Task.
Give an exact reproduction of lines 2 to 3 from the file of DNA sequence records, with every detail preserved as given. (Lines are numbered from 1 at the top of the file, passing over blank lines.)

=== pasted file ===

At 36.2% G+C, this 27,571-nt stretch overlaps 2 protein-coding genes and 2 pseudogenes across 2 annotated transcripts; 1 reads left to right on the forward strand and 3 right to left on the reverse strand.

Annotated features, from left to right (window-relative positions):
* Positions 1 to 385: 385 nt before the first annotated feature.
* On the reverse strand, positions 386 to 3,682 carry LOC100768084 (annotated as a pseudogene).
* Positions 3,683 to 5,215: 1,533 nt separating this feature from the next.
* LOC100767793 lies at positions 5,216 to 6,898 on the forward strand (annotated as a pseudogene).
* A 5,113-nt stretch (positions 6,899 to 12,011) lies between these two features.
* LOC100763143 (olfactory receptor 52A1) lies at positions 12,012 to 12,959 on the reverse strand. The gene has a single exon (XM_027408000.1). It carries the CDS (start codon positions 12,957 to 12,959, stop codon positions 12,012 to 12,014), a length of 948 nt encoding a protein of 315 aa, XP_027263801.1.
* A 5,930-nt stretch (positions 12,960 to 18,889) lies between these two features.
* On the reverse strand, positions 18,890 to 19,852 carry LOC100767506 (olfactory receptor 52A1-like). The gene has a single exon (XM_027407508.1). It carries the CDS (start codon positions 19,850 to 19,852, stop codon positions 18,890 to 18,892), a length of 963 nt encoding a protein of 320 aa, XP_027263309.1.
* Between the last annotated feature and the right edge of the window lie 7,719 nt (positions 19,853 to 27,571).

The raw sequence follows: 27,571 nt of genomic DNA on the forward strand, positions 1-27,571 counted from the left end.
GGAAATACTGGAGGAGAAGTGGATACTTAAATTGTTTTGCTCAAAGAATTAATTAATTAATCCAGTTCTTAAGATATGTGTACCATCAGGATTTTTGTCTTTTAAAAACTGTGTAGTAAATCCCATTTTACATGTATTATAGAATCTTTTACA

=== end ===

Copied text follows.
Annotated features, from left to right (window-relative positions):
* Positions 1 to 385: 385 nt before the first annotated feature.